District Map R Seats D Seats Bias
    Current FPTP Senate 29 21 3 Republicans
    Proposed FPTP Senate 19 31 7 Democrats
    Proposed Proportional Senate 26 24 Fair
    Current FPTP House 113 90 6 Republicans
    Proposed FPTP House 113 90 6 Republicans
    Proposed Proportional House 105 98 2 Democrats
    4 votes
  12. Comment on Human history gets a rewrite in ~humanities

    vord
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    A fine example from the Nib. When I was renting, I felt free. Rent was a kind of abstract "I just need to pay this to live here." kind of thing. I moved quite regularly. To escape an untreated...

    A fine example from the Nib.

    When I was renting, I felt free. Rent was a kind of abstract "I just need to pay this to live here." kind of thing. I moved quite regularly.

    To escape an untreated mold problem. To avoid a 3-floor walk up and microscopic kitchen. To move to a better-paying job in the city to pay my debts (many of which I had ignored to this point and passed statute od limitations).

    To get out of a dense apartment to one with a washer/dryer to avoid laundromat costs. And finally to a home to raise a family, because getting enough bedrooms it was cheaper to buy a house than to rent, even with a $200 mortgage insurance, now that I had scrapped together enough money for a 10% down payment...over a decade into the workforce.

    Now? Debt-free except for a mortgage? I feel more trapped than ever. Because that monthly payment is for 30 years. And now with kids, uprooting means taking them from their friends. But if I lose my job in an economic downturn, I don't have as many options to tighten the belt until I get a new one. And I'll probably need to take on more debt.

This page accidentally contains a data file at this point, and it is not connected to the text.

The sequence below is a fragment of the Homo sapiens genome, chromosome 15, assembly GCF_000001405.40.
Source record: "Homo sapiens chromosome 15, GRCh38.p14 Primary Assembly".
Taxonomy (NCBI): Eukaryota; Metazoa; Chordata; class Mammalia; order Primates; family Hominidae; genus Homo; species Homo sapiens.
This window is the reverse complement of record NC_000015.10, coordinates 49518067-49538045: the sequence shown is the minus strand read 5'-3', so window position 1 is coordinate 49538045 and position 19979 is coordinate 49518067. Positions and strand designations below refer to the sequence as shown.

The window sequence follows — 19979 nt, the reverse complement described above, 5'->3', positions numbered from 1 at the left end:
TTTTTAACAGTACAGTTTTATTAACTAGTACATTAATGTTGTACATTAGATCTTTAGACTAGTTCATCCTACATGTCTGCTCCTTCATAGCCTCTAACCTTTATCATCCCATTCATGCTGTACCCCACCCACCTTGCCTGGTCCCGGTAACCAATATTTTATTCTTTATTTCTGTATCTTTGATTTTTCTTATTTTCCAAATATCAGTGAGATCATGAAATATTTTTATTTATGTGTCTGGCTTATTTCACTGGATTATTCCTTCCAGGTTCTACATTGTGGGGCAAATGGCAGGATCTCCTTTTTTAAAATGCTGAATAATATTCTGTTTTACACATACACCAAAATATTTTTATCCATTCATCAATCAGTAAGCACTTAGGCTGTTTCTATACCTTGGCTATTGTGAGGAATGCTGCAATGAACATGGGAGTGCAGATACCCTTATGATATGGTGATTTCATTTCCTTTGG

9 votes
  13. Comment on Introducing the PinePhone Pro in ~tech

    vord
    Link Parent
    Does the phone currently work for 3G or higher data, phone calls, and SMS? If so, what you've described sounds great.

    Does the phone currently work for 3G or higher data, phone calls, and SMS?

    If so, what you've described sounds great.

    2 votes
  14. Comment on Introducing the PinePhone Pro in ~tech

    vord
    Link Parent
    All that said...for those of us who don't really try using these things, it's a great alternative. I can keep an old Android around without a SIM to do Duo two-factor, and everything else I'll...

    All that said...for those of us who don't really try using these things, it's a great alternative.

    I can keep an old Android around without a SIM to do Duo two-factor, and everything else I'll just use through the browser. Heck, with a bit of rigging I'll bet I could get KDE connect working so I wouldn't need to carry the android.